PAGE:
There's not much you can do outside of reducing the speed of disintegration
(short of making dupe material, of course.) You should contact AMIA (The
Association of Moving Image Archivists) who have had many of these
discussions on their listserv. Their website is http://www.amianet.org/
For anyone interested in the preservation of film, video, audio and just
about any recorded history short of paper, it's a great organization to
You can also check Deja.News for discussions of this on alt.movies.silent
Lastly, you can always check with one of the local archives (UCLA or Pacific
Film Archive at U Cal, Berkeley for example) and talk with one of their
archivists. There are several techniques and ideas, but nothing have proven
to cure vinegar syndrome.
Milestone Film & Video
In a message dated 8/25/99 6:42:42 PM, email@example.com writes:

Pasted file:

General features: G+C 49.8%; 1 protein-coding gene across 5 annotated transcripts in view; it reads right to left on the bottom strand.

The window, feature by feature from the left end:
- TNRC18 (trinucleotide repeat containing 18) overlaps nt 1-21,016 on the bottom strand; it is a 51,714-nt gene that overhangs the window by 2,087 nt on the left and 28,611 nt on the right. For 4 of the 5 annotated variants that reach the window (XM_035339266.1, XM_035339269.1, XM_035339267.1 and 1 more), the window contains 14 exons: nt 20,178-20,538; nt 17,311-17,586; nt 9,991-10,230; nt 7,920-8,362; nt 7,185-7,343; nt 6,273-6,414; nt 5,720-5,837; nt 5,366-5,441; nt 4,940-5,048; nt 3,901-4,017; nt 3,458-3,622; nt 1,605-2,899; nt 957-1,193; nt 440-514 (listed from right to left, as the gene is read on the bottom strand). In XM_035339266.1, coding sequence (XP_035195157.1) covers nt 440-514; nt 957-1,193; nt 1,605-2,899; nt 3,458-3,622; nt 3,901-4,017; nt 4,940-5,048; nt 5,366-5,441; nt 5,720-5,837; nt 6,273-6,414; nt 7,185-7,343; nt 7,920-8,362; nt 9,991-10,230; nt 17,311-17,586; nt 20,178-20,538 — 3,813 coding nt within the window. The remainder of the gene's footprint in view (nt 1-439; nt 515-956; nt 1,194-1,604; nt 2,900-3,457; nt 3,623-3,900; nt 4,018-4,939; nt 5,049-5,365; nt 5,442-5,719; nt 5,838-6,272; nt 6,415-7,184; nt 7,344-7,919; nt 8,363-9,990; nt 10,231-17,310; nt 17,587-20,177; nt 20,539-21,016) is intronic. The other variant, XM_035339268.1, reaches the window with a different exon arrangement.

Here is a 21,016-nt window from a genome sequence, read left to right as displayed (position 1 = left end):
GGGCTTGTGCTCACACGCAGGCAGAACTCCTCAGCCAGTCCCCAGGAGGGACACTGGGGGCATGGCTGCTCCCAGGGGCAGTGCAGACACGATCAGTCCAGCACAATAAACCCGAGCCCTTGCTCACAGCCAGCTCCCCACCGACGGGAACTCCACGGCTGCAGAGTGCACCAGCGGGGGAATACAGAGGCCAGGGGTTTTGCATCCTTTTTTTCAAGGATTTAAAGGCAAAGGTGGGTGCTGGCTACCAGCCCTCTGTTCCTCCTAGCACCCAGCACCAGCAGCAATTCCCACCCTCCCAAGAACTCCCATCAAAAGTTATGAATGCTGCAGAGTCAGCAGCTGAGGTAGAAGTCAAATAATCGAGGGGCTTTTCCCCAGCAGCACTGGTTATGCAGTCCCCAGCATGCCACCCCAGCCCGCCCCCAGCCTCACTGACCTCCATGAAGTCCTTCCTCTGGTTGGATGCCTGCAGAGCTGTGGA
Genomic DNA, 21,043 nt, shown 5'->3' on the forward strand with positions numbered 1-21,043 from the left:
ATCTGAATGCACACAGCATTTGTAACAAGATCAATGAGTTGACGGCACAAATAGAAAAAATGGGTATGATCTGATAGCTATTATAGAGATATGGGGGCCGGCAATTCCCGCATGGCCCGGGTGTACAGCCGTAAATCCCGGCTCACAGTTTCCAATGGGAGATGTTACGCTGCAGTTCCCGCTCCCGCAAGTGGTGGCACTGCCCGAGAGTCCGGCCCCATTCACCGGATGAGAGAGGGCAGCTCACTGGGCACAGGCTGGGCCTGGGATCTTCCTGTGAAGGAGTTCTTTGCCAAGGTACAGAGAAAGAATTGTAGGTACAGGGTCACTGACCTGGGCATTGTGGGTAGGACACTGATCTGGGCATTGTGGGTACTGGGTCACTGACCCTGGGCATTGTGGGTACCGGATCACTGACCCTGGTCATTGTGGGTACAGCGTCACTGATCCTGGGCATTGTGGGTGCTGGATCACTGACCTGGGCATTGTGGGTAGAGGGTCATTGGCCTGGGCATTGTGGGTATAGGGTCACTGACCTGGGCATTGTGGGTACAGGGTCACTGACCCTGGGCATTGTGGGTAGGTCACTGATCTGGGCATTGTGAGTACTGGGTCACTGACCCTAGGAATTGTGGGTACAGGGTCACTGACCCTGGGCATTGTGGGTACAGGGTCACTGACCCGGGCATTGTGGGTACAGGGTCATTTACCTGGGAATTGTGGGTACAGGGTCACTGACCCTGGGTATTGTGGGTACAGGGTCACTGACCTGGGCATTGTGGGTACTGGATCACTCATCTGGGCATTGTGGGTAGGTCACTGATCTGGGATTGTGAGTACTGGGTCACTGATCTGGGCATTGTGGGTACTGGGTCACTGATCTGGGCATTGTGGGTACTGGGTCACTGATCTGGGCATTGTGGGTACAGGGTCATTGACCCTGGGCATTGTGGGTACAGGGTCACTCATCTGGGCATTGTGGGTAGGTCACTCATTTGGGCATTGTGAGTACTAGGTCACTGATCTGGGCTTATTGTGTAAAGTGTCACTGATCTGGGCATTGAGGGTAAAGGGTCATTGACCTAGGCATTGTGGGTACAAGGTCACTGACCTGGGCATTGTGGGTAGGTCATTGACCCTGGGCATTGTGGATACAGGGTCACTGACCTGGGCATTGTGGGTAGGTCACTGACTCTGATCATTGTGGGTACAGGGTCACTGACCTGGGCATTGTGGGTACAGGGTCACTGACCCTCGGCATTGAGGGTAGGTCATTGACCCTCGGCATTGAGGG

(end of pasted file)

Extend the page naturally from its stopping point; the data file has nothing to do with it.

<< Hi Group,
Does anyone know of a way to "salvage" 16mm films which have the "vinegar"
syndrome? Is there some company which can restore these prints? We have
separated out our bad prints and would really like to save a few rare
titles. Any help would be appreciated.
Dave Kirk - Media Specialist & Film/Video Selector
104 McHenry Library, UCSC, Santa Cruz, CA 95064
Voice: (831) 459-2324 Fax: (831) 459-8206
email: firstname.lastname@example.org URL: http://media.ucsc.edu >>